What are some companies like Casper Mattress

Mattress start-ups: New games for the night

content

Read on one side

A person spends a third of his life in bed. While the economy was previously focused on the other two-thirds of life, a growing industry has long since discovered that good sleep is very valuable. Companies offer sleep seminars, health insurances create online training, fitness trackers and smartwatches analyze sleep behavior. The mattress manufacturers now also want to benefit from the optimization of sleep and no longer just provide the basis for it. They want to get closer to their customers in bed.

Last week, the US start-up Casper announced its IPO and published figures that give a deep insight into an industry that has had a few turbulent years. It all started about five years ago with the great wave of mattress start-ups that gave themselves names that you can hear on the playgrounds of the republic: Emma, ​​Bruno, Felix, Moon, Casper or Eve. They all launched with the promise of providing the perfect solution for restful sleep. A mattress for all sleep types and all sleeping habits. Ordered online, delivered quickly in a box. The offensive for the night was accompanied by extensive advertising campaigns on television and large posters that were supposed to show how hip and easy it is to buy mattresses today.

In this way, the mattress start-ups provided young people with an online affinity with an alternative to the neo-lit mattress shops at large intersections, which still advertise permanent sales and colorful balloons. But the problems with the new sleep hype are gradually becoming apparent. The amount of advertising also costs a lot of money. Industry insiders say that up to 50 percent of the budget is spent on marketing campaigns alone. The margins, which are actually considerable, would become meager so quickly.

"The business model has perverted"

In addition, you don't buy mattresses every day. Experts recommend changing the sleeping pad every eight years. In Germany, however, people take a lot more time and on average only buy a new mattress every twelve years. This also heats up the competition. "The more competition came into the market, the more the business model has perverted," says Felix Baer, ​​founder of Brunobett, who claims to be one of the first mattress start-ups in Germany. "We quickly decided that we would not go along with the advertising madness of the others. That makes no economic sense," says Baer. Instead, his company focused on diversification early on and now makes most of its money with box spring beds and other sleeping furniture. Brunobett made more than ten million euros in sales last year and is therefore profitable according to its own statements.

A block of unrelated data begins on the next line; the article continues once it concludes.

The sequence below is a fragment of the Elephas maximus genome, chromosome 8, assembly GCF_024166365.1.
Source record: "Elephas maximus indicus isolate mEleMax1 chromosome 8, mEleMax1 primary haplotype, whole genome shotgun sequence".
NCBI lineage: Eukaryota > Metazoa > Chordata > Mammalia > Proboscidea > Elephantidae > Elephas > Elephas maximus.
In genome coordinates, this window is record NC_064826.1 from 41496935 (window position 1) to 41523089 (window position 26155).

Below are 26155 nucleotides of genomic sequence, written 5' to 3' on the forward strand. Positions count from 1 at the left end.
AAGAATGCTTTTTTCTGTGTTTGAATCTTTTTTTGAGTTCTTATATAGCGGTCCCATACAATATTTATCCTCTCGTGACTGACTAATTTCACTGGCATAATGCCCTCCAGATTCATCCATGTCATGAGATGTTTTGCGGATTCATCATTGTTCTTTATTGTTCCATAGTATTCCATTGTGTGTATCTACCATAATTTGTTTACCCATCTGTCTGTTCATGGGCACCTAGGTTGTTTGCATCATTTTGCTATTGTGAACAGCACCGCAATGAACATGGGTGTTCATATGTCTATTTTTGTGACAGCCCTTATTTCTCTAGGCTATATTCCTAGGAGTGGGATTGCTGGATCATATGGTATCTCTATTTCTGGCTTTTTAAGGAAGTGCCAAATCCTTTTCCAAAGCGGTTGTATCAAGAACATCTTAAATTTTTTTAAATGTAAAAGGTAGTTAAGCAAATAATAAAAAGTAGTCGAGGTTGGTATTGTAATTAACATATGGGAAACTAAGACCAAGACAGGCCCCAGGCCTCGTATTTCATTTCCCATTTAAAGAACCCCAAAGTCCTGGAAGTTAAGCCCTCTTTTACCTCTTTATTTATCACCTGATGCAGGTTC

In fact, the initially crowded market has now thinned out significantly. In 2018, the first companies filed for bankruptcy or withdrew from Germany. The previously hyped share of the British provider Eve has crashed from around 150 euros at peak times to two euros now. In addition to Brunobett, Casper also persevered. The company does not publish precise information on the German market, but the US provider's overall figures sound impressive at first. Casper made almost $ 360 million in sales in 2018, doubling its revenue since 2016. In a financing round in February 2019, the company was valued at $ 1.1 billion. Since then, the good news is over. The sales target of over $ 550 million last year has not been achieved.

Performance pajamas and app-based sleep coaching

In any case, Casper is still not making a profit. According to industry experts, this is mainly due to the high marketing expenditure. With the existing business model and the amount of competition in the market, there's no telling that the New York-based company will be profitable anytime soon. The story sounds frighteningly familiar, as Casper joins a group of Internet start-ups that have recently tried their luck on the stock market. Uber and Lyft, however, disappointed investors, and the trendy workplace landlord WeWork even stopped its IPO last year.

For Casper this is supposedly not a problem. According to its prospectus, the company is much more than a mattress company. In it, the company describes itself as a "pioneer of the sleep economy", and in the future money will also be made with products related to sleep. From cannabis-soaked sleep aids to high-performance pajamas and app-based sleep coaching, everything is conceivable. In the USA alone, the industry has a potential of 80 billion dollars, and worldwide even 432 billion, says Casper. But the numbers seem a bit exaggerated. According to a study by McKinsey, stock market analysts come to about half the value for the USA.